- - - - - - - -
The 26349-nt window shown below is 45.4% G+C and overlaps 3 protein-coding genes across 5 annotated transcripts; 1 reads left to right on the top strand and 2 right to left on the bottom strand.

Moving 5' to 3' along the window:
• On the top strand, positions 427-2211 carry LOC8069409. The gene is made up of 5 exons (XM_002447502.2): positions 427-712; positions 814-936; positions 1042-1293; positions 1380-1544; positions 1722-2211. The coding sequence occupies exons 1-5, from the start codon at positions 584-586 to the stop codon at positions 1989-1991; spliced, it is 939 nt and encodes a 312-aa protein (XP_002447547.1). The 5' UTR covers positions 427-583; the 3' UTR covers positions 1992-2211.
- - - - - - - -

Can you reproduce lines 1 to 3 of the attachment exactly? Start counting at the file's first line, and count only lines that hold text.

The 26349-nt window shown below is 45.4% G+C and overlaps 3 protein-coding genes across 5 annotated transcripts; 1 reads left to right on the top strand and 2 right to left on the bottom strand.

Moving 5' to 3' along the window:
• On the top strand, positions 427-2211 carry LOC8069409. The gene is made up of 5 exons (XM_002447502.2): positions 427-712; positions 814-936; positions 1042-1293; positions 1380-1544; positions 1722-2211. The coding sequence occupies exons 1-5, from the start codon at positions 584-586 to the stop codon at positions 1989-1991; spliced, it is 939 nt and encodes a 312-aa protein (XP_002447547.1). The 5' UTR covers positions 427-583; the 3' UTR covers positions 1992-2211.